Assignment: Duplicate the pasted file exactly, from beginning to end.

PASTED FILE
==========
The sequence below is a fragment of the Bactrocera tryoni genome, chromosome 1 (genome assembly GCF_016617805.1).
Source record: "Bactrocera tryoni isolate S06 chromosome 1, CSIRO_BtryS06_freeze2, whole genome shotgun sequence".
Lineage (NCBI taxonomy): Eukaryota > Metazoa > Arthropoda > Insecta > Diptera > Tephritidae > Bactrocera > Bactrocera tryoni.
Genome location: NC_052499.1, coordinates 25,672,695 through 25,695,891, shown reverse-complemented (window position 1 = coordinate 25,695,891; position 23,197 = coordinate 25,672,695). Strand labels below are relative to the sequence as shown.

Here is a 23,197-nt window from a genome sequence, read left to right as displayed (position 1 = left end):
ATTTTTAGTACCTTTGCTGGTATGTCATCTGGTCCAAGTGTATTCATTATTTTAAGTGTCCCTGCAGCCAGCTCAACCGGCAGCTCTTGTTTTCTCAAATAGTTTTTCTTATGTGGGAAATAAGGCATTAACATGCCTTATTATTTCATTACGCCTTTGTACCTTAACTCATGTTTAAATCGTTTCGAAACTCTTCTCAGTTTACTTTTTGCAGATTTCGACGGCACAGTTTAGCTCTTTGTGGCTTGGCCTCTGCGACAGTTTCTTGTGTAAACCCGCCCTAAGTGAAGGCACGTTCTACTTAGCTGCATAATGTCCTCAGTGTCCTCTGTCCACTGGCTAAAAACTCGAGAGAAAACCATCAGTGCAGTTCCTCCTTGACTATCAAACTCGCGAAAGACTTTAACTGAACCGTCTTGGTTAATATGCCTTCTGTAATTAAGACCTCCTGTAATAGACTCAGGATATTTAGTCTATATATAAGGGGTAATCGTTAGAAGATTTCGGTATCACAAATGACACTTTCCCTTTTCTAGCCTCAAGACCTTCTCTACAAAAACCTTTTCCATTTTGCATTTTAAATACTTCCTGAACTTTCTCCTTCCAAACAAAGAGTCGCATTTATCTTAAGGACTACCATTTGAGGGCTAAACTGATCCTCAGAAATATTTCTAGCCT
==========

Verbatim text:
The sequence below is a fragment of the Bactrocera tryoni genome, chromosome 1 (genome assembly GCF_016617805.1).
Source record: "Bactrocera tryoni isolate S06 chromosome 1, CSIRO_BtryS06_freeze2, whole genome shotgun sequence".
Lineage (NCBI taxonomy): Eukaryota > Metazoa > Arthropoda > Insecta > Diptera > Tephritidae > Bactrocera > Bactrocera tryoni.
Genome location: NC_052499.1, coordinates 25,672,695 through 25,695,891, shown reverse-complemented (window position 1 = coordinate 25,695,891; position 23,197 = coordinate 25,672,695). Strand labels below are relative to the sequence as shown.

Here is a 23,197-nt window from a genome sequence, read left to right as displayed (position 1 = left end):
ATTTTTAGTACCTTTGCTGGTATGTCATCTGGTCCAAGTGTATTCATTATTTTAAGTGTCCCTGCAGCCAGCTCAACCGGCAGCTCTTGTTTTCTCAAATAGTTTTTCTTATGTGGGAAATAAGGCATTAACATGCCTTATTATTTCATTACGCCTTTGTACCTTAACTCATGTTTAAATCGTTTCGAAACTCTTCTCAGTTTACTTTTTGCAGATTTCGACGGCACAGTTTAGCTCTTTGTGGCTTGGCCTCTGCGACAGTTTCTTGTGTAAACCCGCCCTAAGTGAAGGCACGTTCTACTTAGCTGCATAATGTCCTCAGTGTCCTCTGTCCACTGGCTAAAAACTCGAGAGAAAACCATCAGTGCAGTTCCTCCTTGACTATCAAACTCGCGAAAGACTTTAACTGAACCGTCTTGGTTAATATGCCTTCTGTAATTAAGACCTCCTGTAATAGACTCAGGATATTTAGTCTATATATAAGGGGTAATCGTTAGAAGATTTCGGTATCACAAATGACACTTTCCCTTTTCTAGCCTCAAGACCTTCTCTACAAAAACCTTTTCCATTTTGCATTTTAAATACTTCCTGAACTTTCTCCTTCCAAACAAAGAGTCGCATTTATCTTAAGGACTACCATTTGAGGGCTAAACTGATCCTCAGAAATATTTCTAGCCT